Thursday, April 9, 2009

Summer's Coming!

Legend has it the book took only weeks to write (and some of us who've read it are not surprised.) Though the author was the scion of an American literary dynasty, there was nothing up to that point to indicate he'd write one of the bestselling novels of all time. The idea itself came from an article he'd read recently in a newspaper.

But he shared his notion with a friend in the publishing world, received a small advance, rented a room above a garage, and the rest is history.
"The great fish moved silently through the night water, propelled by short sweeps of its crescent tail. The mouth was open just enough to permit a rush of water over the gills. There was little other motion: an occasional correction of the apparently aimless course by the slight raising or lowering of a pectoral fin – as a bird changes direction by dipping one wing and lifting the other. The eyes were sightless in the black, and the other senses transmitted nothing extraordinary to the small, primitive brain. The fish might have been asleep, save for the movement dictated by countless millions of years of instinctive continuity: lacking the flotation bladder common to other fish and the fluttering flaps to push oxygen-bearing water through its gills, it survived only by moving. Once stopped, it would sink to the bottom and die of anoxia."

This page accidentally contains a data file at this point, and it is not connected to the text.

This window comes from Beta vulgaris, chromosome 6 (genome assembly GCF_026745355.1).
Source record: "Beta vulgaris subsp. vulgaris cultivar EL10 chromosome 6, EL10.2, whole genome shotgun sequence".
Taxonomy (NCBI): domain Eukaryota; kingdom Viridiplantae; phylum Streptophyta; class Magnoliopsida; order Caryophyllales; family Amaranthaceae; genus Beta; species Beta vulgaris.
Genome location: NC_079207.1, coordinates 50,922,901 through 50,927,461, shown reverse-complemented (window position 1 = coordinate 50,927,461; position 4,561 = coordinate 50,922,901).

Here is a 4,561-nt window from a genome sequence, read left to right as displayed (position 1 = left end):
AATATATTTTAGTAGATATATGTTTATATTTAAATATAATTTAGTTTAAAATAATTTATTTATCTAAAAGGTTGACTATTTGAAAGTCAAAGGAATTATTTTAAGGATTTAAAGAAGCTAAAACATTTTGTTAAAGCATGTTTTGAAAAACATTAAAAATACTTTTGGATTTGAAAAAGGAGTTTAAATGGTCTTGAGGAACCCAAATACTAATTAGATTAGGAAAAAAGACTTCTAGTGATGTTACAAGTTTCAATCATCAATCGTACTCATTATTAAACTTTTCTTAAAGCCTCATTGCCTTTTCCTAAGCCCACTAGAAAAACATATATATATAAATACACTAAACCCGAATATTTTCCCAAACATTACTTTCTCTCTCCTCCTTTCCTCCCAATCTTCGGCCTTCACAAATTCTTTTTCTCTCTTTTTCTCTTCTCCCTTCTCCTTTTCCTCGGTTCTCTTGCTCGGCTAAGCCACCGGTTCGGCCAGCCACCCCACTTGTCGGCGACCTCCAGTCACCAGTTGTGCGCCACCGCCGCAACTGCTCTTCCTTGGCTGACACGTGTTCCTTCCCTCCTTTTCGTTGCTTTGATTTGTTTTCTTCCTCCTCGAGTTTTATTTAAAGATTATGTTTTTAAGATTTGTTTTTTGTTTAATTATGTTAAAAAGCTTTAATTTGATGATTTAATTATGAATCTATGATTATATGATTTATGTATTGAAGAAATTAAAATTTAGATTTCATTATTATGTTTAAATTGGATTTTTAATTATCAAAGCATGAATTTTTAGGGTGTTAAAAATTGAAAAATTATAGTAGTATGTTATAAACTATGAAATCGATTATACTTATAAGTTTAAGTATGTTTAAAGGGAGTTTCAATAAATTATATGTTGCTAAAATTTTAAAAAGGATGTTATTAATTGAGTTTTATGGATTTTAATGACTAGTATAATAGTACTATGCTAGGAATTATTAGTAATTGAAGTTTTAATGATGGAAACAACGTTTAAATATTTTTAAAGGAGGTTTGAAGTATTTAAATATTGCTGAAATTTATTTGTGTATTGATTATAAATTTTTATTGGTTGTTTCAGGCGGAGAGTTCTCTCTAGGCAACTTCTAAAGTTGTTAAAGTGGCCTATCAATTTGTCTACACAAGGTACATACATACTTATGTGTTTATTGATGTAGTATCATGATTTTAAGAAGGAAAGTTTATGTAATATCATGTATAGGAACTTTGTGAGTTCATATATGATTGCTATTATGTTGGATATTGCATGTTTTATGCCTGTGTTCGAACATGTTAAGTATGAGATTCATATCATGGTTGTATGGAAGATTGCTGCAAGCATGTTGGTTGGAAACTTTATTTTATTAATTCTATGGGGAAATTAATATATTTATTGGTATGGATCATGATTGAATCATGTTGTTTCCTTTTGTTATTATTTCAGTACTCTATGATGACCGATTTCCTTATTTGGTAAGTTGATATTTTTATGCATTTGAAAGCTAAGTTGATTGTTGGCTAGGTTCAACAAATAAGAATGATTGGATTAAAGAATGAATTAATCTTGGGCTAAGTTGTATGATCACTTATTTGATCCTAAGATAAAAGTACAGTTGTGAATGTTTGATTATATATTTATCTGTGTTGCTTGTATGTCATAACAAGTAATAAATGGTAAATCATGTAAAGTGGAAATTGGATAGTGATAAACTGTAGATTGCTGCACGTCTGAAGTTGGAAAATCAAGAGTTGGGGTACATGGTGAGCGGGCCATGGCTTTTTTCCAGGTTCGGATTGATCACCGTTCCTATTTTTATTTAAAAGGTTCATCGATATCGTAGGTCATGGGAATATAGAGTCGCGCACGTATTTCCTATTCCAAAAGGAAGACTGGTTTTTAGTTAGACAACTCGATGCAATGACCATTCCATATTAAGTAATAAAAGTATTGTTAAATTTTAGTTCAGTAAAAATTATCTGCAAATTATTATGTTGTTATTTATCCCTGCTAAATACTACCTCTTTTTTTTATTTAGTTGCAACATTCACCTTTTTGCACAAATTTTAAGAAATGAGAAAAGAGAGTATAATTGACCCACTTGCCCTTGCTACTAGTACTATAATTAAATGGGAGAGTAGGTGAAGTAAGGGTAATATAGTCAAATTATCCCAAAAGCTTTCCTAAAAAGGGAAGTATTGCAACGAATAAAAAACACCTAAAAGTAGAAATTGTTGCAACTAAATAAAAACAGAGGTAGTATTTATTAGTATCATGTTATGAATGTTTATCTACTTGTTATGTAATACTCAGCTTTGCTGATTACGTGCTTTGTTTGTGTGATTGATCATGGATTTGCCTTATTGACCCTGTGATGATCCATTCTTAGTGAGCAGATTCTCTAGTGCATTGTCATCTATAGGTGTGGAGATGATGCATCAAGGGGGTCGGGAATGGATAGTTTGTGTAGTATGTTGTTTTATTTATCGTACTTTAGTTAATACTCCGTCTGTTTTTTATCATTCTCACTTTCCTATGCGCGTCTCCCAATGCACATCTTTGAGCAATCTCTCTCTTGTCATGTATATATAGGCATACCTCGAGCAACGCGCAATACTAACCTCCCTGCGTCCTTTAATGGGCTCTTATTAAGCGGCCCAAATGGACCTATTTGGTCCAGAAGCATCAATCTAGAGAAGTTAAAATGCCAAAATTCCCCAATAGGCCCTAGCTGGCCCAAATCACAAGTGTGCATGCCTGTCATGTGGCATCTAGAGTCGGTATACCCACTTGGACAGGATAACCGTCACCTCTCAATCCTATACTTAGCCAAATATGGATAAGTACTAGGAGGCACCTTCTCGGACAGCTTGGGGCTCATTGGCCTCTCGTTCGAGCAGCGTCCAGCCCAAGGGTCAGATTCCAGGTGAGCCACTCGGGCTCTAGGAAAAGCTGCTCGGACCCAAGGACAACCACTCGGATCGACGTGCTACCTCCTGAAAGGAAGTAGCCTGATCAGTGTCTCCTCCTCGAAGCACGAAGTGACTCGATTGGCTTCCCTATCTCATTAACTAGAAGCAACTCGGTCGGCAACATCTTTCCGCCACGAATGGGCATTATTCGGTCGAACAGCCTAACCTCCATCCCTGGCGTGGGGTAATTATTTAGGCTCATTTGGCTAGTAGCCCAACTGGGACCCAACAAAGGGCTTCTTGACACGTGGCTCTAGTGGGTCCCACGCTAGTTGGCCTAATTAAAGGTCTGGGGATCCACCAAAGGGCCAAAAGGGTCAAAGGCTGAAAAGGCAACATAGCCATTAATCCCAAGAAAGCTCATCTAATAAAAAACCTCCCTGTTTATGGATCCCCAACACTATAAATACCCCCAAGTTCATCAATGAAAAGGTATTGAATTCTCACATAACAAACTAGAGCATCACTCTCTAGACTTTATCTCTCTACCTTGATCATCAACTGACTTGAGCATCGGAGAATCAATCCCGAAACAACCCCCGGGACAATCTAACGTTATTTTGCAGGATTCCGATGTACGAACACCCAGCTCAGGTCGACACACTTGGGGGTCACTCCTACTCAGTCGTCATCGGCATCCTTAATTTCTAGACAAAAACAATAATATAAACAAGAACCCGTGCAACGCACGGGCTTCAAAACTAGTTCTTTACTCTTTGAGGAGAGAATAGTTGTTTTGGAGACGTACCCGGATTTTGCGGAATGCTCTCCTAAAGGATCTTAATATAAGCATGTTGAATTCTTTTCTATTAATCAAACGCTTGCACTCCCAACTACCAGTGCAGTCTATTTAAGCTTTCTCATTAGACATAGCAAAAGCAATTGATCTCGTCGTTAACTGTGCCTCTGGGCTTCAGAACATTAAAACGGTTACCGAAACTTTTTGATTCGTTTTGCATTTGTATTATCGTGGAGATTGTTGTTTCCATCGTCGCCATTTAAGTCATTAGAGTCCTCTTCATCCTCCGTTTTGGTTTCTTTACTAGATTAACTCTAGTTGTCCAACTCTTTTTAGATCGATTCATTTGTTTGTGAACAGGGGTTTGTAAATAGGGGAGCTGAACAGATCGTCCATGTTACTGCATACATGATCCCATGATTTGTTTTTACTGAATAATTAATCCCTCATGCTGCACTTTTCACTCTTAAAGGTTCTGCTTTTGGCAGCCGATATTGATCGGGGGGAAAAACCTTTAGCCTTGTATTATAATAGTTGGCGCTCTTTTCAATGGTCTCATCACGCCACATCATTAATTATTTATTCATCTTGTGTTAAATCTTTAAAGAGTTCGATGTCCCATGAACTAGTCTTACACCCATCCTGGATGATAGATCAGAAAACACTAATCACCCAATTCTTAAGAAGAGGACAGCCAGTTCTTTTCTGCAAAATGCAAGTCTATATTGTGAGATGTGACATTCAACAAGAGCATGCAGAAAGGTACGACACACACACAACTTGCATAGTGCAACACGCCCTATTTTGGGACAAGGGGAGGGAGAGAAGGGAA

Now, I usually cringe when folks claim, "The movie was better than the book!" (heard a local radio host make that claim recently about Carl Sagan's Contact. Sacrilege.) But let's face it, in this case it's true. The subplot involving the affair between Hooper and the Chief's wife now seems like something only to pump up the word count. The sex itself was yawn inducing, even to this (at the time) hormonal adolescent. The death of Hooper at the end was (I suppose) punishment for his sins. Fortunately for us, the movie corrected most of Benchley's overreaching.

But it's funny what you do remember about a book. Decades later, I still recall a minor anecdote that had Brody as a teenager mowing the lawns of his rich neighbors, whose children all seemed to wear Polo shirts. He begged his parents to buy him one. Once he got it and put it on, he found out it didn't change anything. He ripped it up and used it as a rag. It's funny what you remember.

Not sure why I'm writing this. Lurked a message board recently where the subject of opening paragraphs came up and someone posted this. Brought back a flood of memories.

Not much else to report. Sent a story off to Pseudopod and a 100-worder off to Necrotic Tissue. Put 100 more words into a short.

Life goes on.

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